Written by Tamr
In his compelling April 6th piece in the New York Times, Steve Lohr asks the question: “If Algorithms Know All, How Much Should Humans Help?”
It’s a burning question, as more and more business, political, social and cultural decisions are being informed by machine-driven big data analytics.
It’s a substantial enough question for MIT to announce in the same week the formation of an institute — for Data, Systems, and Society — to address some of the question’s key elements
And it’s a question at the core of Tamr’s design pattern for data curation at scale: specifically, what’s the ideal human-machine collaboration in unifying and preparing vast amounts of heterogeneous data for analysis?
One approach is to give full agency, beforehand, to the algorithms, relying on the machine to automate everything. As Lohr writes, this might okay in “low-risk” categories like marketing.
But the stakes are rising as the methods and mind-set of data science spread across the economy and society. Big companies and start-ups are beginning to use the technology in decisions like medical diagnosis, crime prevention and loan approvals.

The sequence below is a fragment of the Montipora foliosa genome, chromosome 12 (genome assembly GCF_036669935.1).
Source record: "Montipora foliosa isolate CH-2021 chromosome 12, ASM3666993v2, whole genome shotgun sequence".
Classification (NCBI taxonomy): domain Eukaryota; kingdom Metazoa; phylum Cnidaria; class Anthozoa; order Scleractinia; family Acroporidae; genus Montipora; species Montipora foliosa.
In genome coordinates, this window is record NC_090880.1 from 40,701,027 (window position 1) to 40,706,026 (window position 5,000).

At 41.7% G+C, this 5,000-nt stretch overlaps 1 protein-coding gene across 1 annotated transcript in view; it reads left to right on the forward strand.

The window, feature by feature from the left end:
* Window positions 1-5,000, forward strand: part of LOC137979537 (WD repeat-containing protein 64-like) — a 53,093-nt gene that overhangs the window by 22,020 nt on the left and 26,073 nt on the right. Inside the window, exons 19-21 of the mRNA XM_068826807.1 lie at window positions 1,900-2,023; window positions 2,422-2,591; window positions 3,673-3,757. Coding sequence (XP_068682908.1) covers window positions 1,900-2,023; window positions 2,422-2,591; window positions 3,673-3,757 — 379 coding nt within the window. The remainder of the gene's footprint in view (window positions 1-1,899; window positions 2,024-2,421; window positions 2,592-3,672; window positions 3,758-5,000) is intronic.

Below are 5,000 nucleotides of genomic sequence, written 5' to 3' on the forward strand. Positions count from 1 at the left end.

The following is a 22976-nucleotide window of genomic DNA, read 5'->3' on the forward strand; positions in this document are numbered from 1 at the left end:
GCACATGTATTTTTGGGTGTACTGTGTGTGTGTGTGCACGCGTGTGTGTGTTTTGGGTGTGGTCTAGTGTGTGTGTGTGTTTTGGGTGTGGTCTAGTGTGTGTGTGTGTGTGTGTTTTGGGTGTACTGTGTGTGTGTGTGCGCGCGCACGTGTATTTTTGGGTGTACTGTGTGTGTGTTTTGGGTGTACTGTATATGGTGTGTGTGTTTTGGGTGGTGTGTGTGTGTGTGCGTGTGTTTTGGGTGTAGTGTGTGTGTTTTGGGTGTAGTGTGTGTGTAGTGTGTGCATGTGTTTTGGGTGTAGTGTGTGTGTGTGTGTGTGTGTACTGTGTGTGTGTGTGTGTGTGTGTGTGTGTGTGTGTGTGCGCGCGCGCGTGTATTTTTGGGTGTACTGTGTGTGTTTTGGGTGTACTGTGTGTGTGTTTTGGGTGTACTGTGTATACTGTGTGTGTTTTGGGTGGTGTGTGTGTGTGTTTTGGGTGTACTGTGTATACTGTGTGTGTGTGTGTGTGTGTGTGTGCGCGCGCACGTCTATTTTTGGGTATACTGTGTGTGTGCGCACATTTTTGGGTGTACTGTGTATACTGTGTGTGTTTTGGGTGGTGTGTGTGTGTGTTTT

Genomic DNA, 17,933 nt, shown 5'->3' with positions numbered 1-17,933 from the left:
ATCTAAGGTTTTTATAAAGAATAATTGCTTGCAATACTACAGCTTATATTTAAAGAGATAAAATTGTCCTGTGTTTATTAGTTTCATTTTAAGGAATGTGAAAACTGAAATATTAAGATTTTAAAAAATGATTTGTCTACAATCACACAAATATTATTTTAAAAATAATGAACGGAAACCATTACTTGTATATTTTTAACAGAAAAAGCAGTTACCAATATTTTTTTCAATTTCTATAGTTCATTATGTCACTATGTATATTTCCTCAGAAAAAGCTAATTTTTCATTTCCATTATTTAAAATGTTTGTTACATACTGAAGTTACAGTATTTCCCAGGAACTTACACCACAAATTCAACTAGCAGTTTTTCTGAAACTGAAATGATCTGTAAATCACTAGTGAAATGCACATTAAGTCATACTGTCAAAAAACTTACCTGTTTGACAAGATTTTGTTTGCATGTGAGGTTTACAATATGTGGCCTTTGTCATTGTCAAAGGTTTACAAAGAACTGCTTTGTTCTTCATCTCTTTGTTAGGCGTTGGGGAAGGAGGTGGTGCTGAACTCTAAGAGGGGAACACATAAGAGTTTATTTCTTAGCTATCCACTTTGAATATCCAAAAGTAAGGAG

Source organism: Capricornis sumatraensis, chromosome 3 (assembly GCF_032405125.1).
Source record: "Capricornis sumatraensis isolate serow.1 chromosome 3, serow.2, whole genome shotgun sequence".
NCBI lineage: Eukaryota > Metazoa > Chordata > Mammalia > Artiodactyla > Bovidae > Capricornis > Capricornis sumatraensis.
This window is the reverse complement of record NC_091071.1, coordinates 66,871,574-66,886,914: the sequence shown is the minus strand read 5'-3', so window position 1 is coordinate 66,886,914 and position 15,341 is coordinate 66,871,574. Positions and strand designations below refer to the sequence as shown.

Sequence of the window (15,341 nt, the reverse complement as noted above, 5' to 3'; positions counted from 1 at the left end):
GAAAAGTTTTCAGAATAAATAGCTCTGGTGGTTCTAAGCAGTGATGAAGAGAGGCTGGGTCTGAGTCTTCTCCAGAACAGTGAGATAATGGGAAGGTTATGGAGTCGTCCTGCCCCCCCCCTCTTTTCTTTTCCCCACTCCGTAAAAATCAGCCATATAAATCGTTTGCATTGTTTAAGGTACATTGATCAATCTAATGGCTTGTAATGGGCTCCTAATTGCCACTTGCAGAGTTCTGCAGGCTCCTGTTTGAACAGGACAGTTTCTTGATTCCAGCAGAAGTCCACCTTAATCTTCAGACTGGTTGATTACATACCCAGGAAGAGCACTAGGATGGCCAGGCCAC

A natural solution for mitigating risk in these high-stakes fields is, as Lohr puts it, “close human supervision of an algorithm’s results.” Or, in other words, human review and approval after the machine does its work. The problem here? As Lohr describes it …
[H]uman bias. The promise of big data decision-making, after all, is that decisions based on data and analysis — more science, less gut feel and rule of thumb — will yield better outcomes.
We’ve taken a third way at Tamr — involving human experts during the machine’s process … not before it starts or after it’s finished. We call our approach “Machine Driven, Human Guided,” which Tamr Co-Founder Daniel Bruckner described in his recent Rise of the [Data Preparation] Machines post:
On top of state-of-the-art algorithms that automatically unify hundreds or thousands of data sources, Tamr provides a simple but potent user interface for matching, cleaning and understanding disparate data sets. When the machine can’t resolve connections automatically, it calls on “curators” — experts in the organization familiar with the data — to weigh in on the mapping and improve its quality and integrity. In the driver’s seat, a data curator can steer Tamr’s machine intelligence through any danger.
At Tamr, “Machine Driven, Human Guided” goes well beyond a pithy tagline [not that we have anything against pith]. It’s our founding philosophy, the idea that humans and machines should not just collaborate, but iterate on problems that can’t be solved manually or through automation alone.
In other words, algorithms v. humans is not an either-or decision. “Together” is possible, with the proper technology and process.
To learn more about Tamr’s machine-driven, human guided data unification platform: